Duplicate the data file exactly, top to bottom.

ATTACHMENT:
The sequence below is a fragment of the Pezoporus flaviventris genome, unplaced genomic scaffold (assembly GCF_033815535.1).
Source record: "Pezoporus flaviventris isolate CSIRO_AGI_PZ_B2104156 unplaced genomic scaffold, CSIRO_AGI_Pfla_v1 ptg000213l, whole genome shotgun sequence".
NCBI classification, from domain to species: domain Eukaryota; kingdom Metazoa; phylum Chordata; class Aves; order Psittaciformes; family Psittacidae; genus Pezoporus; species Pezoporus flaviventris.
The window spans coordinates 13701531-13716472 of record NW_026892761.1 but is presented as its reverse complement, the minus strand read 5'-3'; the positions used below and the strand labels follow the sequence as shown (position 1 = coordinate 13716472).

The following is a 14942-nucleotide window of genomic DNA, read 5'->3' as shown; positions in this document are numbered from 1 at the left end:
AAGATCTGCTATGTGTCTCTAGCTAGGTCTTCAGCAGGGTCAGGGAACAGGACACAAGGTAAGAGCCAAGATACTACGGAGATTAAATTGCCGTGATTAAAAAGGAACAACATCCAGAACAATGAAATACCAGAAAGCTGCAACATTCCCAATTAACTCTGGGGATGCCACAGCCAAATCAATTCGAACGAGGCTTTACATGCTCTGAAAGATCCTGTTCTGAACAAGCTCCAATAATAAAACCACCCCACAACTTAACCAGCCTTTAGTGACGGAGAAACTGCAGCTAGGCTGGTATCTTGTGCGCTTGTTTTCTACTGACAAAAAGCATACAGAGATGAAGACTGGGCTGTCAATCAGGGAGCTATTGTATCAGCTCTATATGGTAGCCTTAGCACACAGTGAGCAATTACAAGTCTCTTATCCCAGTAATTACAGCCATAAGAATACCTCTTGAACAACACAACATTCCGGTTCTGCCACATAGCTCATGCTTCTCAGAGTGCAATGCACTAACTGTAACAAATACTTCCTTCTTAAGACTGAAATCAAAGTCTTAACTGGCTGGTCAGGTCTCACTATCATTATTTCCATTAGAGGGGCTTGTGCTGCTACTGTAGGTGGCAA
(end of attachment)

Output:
The sequence below is a fragment of the Pezoporus flaviventris genome, unplaced genomic scaffold (assembly GCF_033815535.1).
Source record: "Pezoporus flaviventris isolate CSIRO_AGI_PZ_B2104156 unplaced genomic scaffold, CSIRO_AGI_Pfla_v1 ptg000213l, whole genome shotgun sequence".
NCBI classification, from domain to species: domain Eukaryota; kingdom Metazoa; phylum Chordata; class Aves; order Psittaciformes; family Psittacidae; genus Pezoporus; species Pezoporus flaviventris.
The window spans coordinates 13701531-13716472 of record NW_026892761.1 but is presented as its reverse complement, the minus strand read 5'-3'; the positions used below and the strand labels follow the sequence as shown (position 1 = coordinate 13716472).

The following is a 14942-nucleotide window of genomic DNA, read 5'->3' as shown; positions in this document are numbered from 1 at the left end:
AAGATCTGCTATGTGTCTCTAGCTAGGTCTTCAGCAGGGTCAGGGAACAGGACACAAGGTAAGAGCCAAGATACTACGGAGATTAAATTGCCGTGATTAAAAAGGAACAACATCCAGAACAATGAAATACCAGAAAGCTGCAACATTCCCAATTAACTCTGGGGATGCCACAGCCAAATCAATTCGAACGAGGCTTTACATGCTCTGAAAGATCCTGTTCTGAACAAGCTCCAATAATAAAACCACCCCACAACTTAACCAGCCTTTAGTGACGGAGAAACTGCAGCTAGGCTGGTATCTTGTGCGCTTGTTTTCTACTGACAAAAAGCATACAGAGATGAAGACTGGGCTGTCAATCAGGGAGCTATTGTATCAGCTCTATATGGTAGCCTTAGCACACAGTGAGCAATTACAAGTCTCTTATCCCAGTAATTACAGCCATAAGAATACCTCTTGAACAACACAACATTCCGGTTCTGCCACATAGCTCATGCTTCTCAGAGTGCAATGCACTAACTGTAACAAATACTTCCTTCTTAAGACTGAAATCAAAGTCTTAACTGGCTGGTCAGGTCTCACTATCATTATTTCCATTAGAGGGGCTTGTGCTGCTACTGTAGGTGGCAA